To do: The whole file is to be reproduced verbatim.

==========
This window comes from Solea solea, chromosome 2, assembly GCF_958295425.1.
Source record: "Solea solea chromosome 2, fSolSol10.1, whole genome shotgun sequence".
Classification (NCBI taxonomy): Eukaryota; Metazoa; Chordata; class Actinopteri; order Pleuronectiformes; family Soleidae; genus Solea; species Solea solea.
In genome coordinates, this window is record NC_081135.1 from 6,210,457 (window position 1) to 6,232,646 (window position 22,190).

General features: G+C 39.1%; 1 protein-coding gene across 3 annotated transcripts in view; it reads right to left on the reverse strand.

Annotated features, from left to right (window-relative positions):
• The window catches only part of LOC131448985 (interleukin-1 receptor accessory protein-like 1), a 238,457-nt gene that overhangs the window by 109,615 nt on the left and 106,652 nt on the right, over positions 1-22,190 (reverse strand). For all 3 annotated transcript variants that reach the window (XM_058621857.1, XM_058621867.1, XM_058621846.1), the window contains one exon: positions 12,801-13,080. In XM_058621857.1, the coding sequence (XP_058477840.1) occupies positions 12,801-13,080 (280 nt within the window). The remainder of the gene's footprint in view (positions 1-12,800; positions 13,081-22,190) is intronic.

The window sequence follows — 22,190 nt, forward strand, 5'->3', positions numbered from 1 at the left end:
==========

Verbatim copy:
This window comes from Solea solea, chromosome 2, assembly GCF_958295425.1.
Source record: "Solea solea chromosome 2, fSolSol10.1, whole genome shotgun sequence".
Classification (NCBI taxonomy): Eukaryota; Metazoa; Chordata; class Actinopteri; order Pleuronectiformes; family Soleidae; genus Solea; species Solea solea.
In genome coordinates, this window is record NC_081135.1 from 6,210,457 (window position 1) to 6,232,646 (window position 22,190).

General features: G+C 39.1%; 1 protein-coding gene across 3 annotated transcripts in view; it reads right to left on the reverse strand.

Annotated features, from left to right (window-relative positions):
• The window catches only part of LOC131448985 (interleukin-1 receptor accessory protein-like 1), a 238,457-nt gene that overhangs the window by 109,615 nt on the left and 106,652 nt on the right, over positions 1-22,190 (reverse strand). For all 3 annotated transcript variants that reach the window (XM_058621857.1, XM_058621867.1, XM_058621846.1), the window contains one exon: positions 12,801-13,080. In XM_058621857.1, the coding sequence (XP_058477840.1) occupies positions 12,801-13,080 (280 nt within the window). The remainder of the gene's footprint in view (positions 1-12,800; positions 13,081-22,190) is intronic.

The window sequence follows — 22,190 nt, forward strand, 5'->3', positions numbered from 1 at the left end: